• September 28, 2005
  • Erik

When I was a child my gradfather – my dad’s dad – subscribed to National Geographic. He would read the whole thing in a day, and then he would pass them on to me. I loved them. There is something of a formula that can render the magazine dull over long periods of time, but it is not without it’s charm, especially to a curious kid like I was.

And then the bastards sent submarines after the Titanic.

I have never been so afraid in my life. The terrible pressures of the deep on those tiny vessels, the accumulated silt of ages, the monsters that lurked below. Every image became a nightmare. God help me, I was scared of the shrimp.

I switched to novels. Dad gave me 20,000 Leagues Under The Sea.

And now my irrational fear of those which goes *SLORP* in the eternal night of the deep had a concrete form in the Giant Squid. Lord of all that is Evil and Slimy, I can’t eat teriyaki sauce to this day, the association of slimy food to the slick, oily skin of Nemo’s Bane is so strong. Worse, this childhood fear had been stirred up with the discovery, several months past, of the (I shit you the fuck not) a goddamn collosal squid. They just keep getting bigger and bigger. My only comfort has been that every giant and (*shiver*) collosal squid discovered has been dead or dying, bodies swollen with shrimp and evil in the bellies of sperm whales – sperm whales, in whom I have no fear, due to the comraderie of mammalhood.

My one salvation: I have been spared the horror of seeing the things live, seeing how they move, as they must, swimming in an abyss cold as space, yet filled with a dark Cthuloid life.

Well fuck a duck

Xfce News Late

  • September 26, 2005
  • Erik

So, I’m already up to 8 day weeks, but this next edition of the news will have to wait till next week.

I’ll cover both weeks – sorry about the delay.


  • September 16, 2005
  • Erik

I disagree fundamentally with the assumption that icons exist to highlight the “important” bits of the UI.

First off, nine times out of ten, if you have unimportant UI bits you’ve screwed up. Second, if an important bit of UI needs “highlighting” you’ve almost certainly screwed up.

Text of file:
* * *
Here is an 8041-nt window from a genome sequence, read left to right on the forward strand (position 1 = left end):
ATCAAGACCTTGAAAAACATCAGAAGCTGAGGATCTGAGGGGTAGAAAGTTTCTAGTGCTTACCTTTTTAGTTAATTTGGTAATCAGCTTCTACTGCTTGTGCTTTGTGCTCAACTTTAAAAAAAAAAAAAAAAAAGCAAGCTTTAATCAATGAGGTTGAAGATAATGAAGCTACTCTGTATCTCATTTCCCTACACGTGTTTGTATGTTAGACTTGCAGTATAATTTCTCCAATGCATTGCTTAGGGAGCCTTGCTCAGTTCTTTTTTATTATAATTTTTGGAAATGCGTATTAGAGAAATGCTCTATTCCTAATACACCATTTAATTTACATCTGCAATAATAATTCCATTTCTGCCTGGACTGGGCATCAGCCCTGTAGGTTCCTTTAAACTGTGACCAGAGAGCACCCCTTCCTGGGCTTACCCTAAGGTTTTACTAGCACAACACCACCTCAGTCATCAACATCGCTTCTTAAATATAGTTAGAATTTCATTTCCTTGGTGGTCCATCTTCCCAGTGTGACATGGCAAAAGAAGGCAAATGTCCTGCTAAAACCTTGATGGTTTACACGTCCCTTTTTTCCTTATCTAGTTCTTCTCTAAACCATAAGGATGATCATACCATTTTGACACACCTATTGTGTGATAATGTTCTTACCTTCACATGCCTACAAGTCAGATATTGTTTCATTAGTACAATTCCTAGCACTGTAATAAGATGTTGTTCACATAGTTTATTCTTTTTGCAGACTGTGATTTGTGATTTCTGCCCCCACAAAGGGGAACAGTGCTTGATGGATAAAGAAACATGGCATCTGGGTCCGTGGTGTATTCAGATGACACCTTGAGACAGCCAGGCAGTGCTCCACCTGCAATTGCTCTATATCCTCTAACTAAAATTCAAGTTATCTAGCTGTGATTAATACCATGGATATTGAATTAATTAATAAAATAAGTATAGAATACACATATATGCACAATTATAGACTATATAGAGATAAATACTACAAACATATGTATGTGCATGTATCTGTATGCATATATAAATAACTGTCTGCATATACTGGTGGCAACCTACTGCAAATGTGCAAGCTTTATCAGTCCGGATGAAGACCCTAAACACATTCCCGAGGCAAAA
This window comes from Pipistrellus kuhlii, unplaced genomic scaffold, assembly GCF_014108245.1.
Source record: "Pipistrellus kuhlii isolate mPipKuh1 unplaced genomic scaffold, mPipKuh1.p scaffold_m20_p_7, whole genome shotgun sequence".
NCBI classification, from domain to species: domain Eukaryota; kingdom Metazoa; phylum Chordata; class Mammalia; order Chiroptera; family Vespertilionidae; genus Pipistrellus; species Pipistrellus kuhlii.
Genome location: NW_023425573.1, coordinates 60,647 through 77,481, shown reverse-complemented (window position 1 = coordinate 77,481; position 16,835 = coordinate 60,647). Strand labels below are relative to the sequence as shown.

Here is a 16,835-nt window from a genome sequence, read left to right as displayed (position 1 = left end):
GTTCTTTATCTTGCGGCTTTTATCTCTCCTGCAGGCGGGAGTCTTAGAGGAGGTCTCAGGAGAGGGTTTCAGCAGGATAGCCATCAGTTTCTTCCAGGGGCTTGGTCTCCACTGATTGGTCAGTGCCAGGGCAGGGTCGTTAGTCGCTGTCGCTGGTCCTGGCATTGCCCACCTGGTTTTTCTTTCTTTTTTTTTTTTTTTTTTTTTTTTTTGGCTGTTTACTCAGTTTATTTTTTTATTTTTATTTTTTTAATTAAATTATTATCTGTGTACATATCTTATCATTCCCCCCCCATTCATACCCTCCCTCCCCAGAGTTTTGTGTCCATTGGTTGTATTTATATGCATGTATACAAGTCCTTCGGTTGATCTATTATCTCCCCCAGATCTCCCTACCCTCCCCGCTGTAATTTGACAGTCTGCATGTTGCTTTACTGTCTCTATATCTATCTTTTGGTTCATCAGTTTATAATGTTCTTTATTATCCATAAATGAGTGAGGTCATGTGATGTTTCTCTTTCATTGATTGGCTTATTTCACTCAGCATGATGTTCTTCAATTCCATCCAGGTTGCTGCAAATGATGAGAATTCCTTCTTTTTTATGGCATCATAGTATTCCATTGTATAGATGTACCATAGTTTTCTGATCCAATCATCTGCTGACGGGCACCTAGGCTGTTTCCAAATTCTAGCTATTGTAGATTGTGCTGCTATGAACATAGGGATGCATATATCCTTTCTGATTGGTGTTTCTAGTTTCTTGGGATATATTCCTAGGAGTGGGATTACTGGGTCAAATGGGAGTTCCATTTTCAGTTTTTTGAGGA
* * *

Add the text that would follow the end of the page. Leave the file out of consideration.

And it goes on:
Icons are not workarounds, they are the key to the whole visual metaphor. Several papers have discussed the power of pairing a visual and a lexical stimuli for increasing accuracy and response time in a number of tasks.

Give someone a set of words, and ask them to select the one of them according to a criteria (Like picking the menu item which will save the file from the list of menu options), and it will take them several milliseconds to find it.

Give them a set of images with the same criteria (“Find the toolbar button that saves the document”) and they will take several milliseconds.

Pair the two together (image plus text) and it will take less time to select the menu item.

This makes it pretty clear that eliminating icons throughout the system is a net loss. What is still ambiguous, from a scientific perspective, is what happens in the mixed case – in other words, what is the performance change for the case where “important” bits of the UI have icons and “unimportant” bits do not.

I strongly suspect that performance of selecting a specific “important” item will go up marginally at best (and I could make a strong argument that would theorize performance would plummet, in most cases) and that performance will be so much worse for selecting “unimportant” elements of the UI, that the effect would be a net loss.

I’d be happy to test this out, however, using Gtk+ specifically, if one of you happens to have a grant?

Icons Overload

  • September 15, 2005
  • Jasper Huijsmans

Lots of people already commenting:

Original by Tigert
Tigert’s blog

Garrett LeSage

I think I agree.

Xfce News, September 2nd through September 9th

  • September 10, 2005
  • Erik

Last week’s update seems to have generated a little attention. I’m flattered. The devs aren’t flattered, but that’s because they’re too busy writing 4.4.